The Houston Astros have been one of the most significant teams in Major League Baseball for the last three seasons. When they acquired another championship title three months ago, it enabled them to become a modern-day dynasty, as it marked their second championship victory in three years.
It wasn’t all rainbows and lollipops for the Houston Astros, with the 2018 season being a significant nightmare for coaching staff and players. They lost the World Series Championship during Game 7 while enduring numerous PR disasters simultaneously. These disasters include the instance of a female journalist being threatened by players and coaching staff, only then to experience physical violence. It resulted in Roberto Osuna being charged with domestic assault in 2018, while also facing a 75 game suspension. Eventually, the charges were dropped, but the suspension remained intact.
The results of these accusations prompted a large-scale investigation on the Houston Astros, which includes every player and member of the coaching staff. Throughout this investigation, it was revealed that the Astros had illegally placed a hidden camera in centre field. It allowed them to memorize the hand signs from the opposing catcher, which is essentially cheating. Jim Crane, the owner of the Houston Astros, refused to comment on the matter when it was prevalent across sports networks. Even with this level of cheating being revealed, the Astros didn’t have their championship title stripped. Most believe this decision was illegal and should be overruled by MLB governing authorities.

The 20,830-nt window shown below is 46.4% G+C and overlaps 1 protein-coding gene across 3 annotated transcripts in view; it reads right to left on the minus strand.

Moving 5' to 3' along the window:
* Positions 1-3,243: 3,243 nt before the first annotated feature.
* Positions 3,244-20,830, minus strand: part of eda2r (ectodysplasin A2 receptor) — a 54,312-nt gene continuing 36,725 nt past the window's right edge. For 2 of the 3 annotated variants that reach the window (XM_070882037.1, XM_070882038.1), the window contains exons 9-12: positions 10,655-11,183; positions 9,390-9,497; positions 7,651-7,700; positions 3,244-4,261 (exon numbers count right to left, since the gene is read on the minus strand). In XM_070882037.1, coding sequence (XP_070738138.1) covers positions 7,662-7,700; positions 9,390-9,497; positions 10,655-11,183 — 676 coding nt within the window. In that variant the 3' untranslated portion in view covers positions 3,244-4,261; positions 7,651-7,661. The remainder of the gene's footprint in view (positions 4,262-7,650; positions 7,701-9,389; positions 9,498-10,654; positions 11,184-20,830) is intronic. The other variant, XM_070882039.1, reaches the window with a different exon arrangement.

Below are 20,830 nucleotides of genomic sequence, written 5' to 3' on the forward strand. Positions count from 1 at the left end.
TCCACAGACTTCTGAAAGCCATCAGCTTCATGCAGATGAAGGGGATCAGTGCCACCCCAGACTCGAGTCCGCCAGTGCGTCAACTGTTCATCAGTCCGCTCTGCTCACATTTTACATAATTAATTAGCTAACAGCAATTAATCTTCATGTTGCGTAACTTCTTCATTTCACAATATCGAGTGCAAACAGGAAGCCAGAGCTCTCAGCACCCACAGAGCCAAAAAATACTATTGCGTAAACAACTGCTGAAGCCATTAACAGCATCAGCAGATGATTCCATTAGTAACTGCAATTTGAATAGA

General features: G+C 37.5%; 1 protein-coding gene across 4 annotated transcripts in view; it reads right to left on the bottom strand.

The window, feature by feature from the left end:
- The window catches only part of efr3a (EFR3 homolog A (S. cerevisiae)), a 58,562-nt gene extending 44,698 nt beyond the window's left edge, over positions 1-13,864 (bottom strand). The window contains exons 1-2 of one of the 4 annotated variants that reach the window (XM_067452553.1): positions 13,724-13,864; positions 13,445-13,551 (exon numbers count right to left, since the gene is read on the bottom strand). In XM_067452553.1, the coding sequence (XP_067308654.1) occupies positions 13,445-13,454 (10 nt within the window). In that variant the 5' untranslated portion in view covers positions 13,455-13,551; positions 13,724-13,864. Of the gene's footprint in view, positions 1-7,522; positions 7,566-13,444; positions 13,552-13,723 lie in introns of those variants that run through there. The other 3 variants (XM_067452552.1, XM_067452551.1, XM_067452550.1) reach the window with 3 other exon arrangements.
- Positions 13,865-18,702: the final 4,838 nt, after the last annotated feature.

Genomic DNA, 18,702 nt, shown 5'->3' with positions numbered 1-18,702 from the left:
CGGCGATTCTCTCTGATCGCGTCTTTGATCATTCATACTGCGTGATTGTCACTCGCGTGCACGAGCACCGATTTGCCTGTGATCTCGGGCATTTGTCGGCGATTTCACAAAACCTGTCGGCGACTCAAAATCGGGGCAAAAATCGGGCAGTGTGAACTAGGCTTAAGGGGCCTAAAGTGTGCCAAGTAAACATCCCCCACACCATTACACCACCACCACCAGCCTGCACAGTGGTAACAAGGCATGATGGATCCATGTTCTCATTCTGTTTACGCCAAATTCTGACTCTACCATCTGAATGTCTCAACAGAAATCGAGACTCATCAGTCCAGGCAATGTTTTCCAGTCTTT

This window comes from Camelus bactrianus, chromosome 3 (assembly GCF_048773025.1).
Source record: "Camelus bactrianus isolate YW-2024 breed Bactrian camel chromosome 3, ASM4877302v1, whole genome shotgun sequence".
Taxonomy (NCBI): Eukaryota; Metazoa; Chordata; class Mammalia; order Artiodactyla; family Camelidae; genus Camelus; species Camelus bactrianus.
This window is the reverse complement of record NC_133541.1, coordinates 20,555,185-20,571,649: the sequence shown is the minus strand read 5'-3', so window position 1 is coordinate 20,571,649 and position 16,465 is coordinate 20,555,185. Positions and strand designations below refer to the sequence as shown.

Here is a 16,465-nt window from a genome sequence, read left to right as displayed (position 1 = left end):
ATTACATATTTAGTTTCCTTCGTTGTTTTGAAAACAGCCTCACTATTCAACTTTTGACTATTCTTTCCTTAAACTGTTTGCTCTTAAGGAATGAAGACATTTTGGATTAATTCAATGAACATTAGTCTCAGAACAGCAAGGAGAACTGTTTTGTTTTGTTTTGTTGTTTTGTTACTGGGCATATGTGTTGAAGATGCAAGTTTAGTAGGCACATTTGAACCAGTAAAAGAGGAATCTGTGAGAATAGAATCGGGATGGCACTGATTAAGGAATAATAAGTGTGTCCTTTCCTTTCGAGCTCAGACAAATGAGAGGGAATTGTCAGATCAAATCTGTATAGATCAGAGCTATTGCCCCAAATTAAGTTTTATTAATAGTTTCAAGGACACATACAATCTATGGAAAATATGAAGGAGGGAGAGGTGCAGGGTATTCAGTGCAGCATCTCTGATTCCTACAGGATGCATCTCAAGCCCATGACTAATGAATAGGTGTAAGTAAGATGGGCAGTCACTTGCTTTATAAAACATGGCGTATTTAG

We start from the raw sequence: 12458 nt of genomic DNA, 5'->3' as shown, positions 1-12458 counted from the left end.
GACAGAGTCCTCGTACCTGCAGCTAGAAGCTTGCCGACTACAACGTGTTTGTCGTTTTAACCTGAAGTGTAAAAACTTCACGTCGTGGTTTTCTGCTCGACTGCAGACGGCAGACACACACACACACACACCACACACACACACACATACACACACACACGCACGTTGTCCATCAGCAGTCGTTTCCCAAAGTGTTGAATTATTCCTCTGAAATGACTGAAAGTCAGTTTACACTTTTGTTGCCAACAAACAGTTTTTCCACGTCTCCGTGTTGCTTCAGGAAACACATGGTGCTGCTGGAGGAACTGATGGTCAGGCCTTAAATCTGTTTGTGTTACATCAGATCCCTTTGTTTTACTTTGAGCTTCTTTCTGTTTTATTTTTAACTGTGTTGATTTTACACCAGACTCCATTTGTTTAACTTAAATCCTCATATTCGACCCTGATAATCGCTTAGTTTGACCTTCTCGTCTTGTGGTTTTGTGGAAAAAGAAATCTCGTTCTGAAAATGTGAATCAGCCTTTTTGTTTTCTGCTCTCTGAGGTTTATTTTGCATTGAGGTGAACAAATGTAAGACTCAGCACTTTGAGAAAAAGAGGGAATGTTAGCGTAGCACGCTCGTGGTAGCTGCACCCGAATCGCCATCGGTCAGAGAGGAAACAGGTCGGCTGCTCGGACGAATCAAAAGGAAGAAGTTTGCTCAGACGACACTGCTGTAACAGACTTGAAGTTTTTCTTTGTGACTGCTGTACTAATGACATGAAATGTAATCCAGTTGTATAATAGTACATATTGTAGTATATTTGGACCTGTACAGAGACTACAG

Following the numerous allegations towards the Houston Astros, Jim Crane got to see his net value quadruple in the last decade. Looking back at 2011, this individual was worth $600 million. However, that valuation has increased drastically to $1.8 billion. This shows that in instances of allegations and lousy publicity, individuals can still earn significant sums of money.
Jim Crane became rich via his extensive knowledge with Baseball. It started back when he was a child, where he would grow his capabilities as a baseball player and eventually be acquired by the University of Central Missouri. Throughout the 1976 – 80 College Baseball Seasons, he pitched one of the highest records in Central Missouri history. After earning a technical safety degree, he became employed by an insurance company before borrowing $10,000.00 from his older sister. This was when he became EGL Freight Logistics, which he would sell to Apollo Global Management in 2007 for $2 billion. Shortly afterwards, he looked into purchasing the Texas Rangers and Chicago Cubs. After numerous deals falling out, he eventually bought the Houston Astros for $300 million.